Mac Musings

Does 'Bad Grammar' Have Anything to Do with Apple's Success?

Dan Knight - 2011.01.04 - Tip Jar

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One of the most ridiculous things I've read about Apple's success recently argues that the key to Apple's success isn't innovative products or great marketing; it's bad grammar.

Yes, you read that correctly. The Atlantic, a magazine I once had a good deal of respect for, published a nonsense fluff piece by John Hudson, The Secret to Apple's Success: Bad Grammar, in which he argues that poor grammar is secret to Apple's success.

The idea isn't original to Hudson. He references an article on SAI by Pascal-Emmanuel Gobry, Apple's Cleverest - and Most Annoying - Marketing Gimmick, who states, "Apple refers to its products grammatically as persons and not as objects."

Huh? What does he mean by that?

Steve Jobs and Apple marketing don't talk about the iPhone, the iPod, or the iPad. Instead, Jobs may note that "iPhone does this" and "iPad does that", eliminating the definite article (for those who don't remember their grammar, that's the word the).

Gobry says that's the way we refer to people, not objects, and that it's so subtle that most people don't even notice it.

I guess I'm not most people, because I've found it annoying for years. Then again, I took a lot of writing courses in college and earned a B.A with a group major in English, history, and philosophy.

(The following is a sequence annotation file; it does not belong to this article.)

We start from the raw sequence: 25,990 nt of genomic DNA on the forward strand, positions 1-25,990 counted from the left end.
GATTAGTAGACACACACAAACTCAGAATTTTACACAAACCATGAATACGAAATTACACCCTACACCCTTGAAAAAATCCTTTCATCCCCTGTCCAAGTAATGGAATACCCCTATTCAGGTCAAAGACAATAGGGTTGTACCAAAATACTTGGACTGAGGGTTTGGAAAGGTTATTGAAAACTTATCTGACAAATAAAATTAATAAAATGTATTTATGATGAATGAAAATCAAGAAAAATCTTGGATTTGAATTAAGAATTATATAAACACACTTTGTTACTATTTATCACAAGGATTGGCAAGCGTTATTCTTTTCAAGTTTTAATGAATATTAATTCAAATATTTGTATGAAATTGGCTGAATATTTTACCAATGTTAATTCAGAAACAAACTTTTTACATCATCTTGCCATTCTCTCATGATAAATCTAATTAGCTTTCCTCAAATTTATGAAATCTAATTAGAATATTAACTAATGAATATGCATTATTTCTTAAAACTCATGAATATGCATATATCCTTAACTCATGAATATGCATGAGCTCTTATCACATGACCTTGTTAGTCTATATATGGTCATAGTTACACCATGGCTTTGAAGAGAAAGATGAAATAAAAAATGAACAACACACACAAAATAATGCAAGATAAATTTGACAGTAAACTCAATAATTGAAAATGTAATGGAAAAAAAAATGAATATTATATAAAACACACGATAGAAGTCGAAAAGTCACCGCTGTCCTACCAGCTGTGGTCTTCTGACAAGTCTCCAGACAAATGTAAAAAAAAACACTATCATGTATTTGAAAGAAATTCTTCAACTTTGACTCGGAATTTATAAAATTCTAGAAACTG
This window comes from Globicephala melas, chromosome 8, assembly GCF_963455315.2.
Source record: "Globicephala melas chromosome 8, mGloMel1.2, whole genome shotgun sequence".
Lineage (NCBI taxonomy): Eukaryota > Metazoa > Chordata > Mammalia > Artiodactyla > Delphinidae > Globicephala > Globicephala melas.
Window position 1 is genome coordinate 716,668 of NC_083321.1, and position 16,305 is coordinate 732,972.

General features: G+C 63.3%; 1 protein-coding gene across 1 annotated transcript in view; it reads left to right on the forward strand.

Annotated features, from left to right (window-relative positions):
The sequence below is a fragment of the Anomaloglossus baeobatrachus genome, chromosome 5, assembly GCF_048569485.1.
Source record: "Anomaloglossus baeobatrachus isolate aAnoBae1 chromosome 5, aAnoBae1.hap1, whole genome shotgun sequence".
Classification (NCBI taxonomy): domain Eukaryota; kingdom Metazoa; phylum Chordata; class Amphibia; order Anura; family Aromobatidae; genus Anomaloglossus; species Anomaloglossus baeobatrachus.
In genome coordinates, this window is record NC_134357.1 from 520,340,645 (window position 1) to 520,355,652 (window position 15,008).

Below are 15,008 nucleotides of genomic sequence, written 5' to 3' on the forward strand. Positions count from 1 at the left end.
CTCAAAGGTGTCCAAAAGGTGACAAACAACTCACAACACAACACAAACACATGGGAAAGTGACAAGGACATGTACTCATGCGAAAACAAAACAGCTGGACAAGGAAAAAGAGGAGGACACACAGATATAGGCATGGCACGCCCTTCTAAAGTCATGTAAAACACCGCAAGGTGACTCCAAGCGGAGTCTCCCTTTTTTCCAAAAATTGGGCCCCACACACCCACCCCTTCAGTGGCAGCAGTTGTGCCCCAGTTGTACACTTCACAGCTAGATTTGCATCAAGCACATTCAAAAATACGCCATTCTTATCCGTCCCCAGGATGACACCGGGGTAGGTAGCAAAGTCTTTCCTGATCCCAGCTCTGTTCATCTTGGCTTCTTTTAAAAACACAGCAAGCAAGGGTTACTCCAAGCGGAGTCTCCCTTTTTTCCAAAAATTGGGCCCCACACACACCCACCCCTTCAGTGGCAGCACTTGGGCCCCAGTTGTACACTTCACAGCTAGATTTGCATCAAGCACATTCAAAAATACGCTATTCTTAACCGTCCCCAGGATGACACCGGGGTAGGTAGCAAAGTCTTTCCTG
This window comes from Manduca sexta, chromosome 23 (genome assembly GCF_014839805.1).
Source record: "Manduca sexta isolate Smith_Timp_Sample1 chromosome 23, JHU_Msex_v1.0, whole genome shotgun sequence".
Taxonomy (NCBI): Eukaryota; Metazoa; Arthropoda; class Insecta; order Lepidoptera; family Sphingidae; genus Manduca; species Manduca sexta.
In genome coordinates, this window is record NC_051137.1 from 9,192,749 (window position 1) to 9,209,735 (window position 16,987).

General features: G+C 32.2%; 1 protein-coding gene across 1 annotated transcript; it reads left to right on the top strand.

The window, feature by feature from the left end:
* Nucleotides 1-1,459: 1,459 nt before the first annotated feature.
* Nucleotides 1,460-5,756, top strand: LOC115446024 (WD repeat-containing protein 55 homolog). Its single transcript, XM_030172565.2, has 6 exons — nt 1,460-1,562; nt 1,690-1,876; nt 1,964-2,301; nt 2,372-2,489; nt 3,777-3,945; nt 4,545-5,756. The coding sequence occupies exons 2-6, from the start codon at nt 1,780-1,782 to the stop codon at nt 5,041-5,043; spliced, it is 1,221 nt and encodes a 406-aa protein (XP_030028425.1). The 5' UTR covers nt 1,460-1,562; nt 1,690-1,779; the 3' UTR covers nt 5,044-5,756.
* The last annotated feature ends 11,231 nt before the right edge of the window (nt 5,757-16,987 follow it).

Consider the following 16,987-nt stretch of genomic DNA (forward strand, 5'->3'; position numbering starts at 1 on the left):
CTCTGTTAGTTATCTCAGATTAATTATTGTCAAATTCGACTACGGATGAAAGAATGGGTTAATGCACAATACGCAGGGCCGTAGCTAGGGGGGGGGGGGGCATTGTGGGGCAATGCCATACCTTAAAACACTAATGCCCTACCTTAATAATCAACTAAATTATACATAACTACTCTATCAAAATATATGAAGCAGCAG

Maybe I'm just the kind of person who would notice.

Gobry says that "there's something just faintly creepy" about this, and then goes on to diss Apple for it's infamous Think Different ad campaign, which he also maintains is egregious grammar.

It's nonsense, but rather than think it through, The Atlantic's John Hudson pretty much parrots Gobry's thesis.

Sorry, You're Wrong

Gobry and Hudson need to open their eyes and look about them. They may see cars and computer models and mobile phones referred to with the definite article, but they will also see things where that isn't the case.

For instance, in all my years working with personal computers (starting in the late 1970s), operating systems have never been referenced that way. We never talked about the CP/M, the DOS, the Unix, the Windows, or the Linux. We referred to them the same way Apple and Jobs refer to iPad, iPhone, iPod touch, and Mac.

When we refer to an operating system, we refer to it by name. There is no need for a definite article. You're running Windows or Linux or Snow Leopard; treating them as proper nouns is appropriate.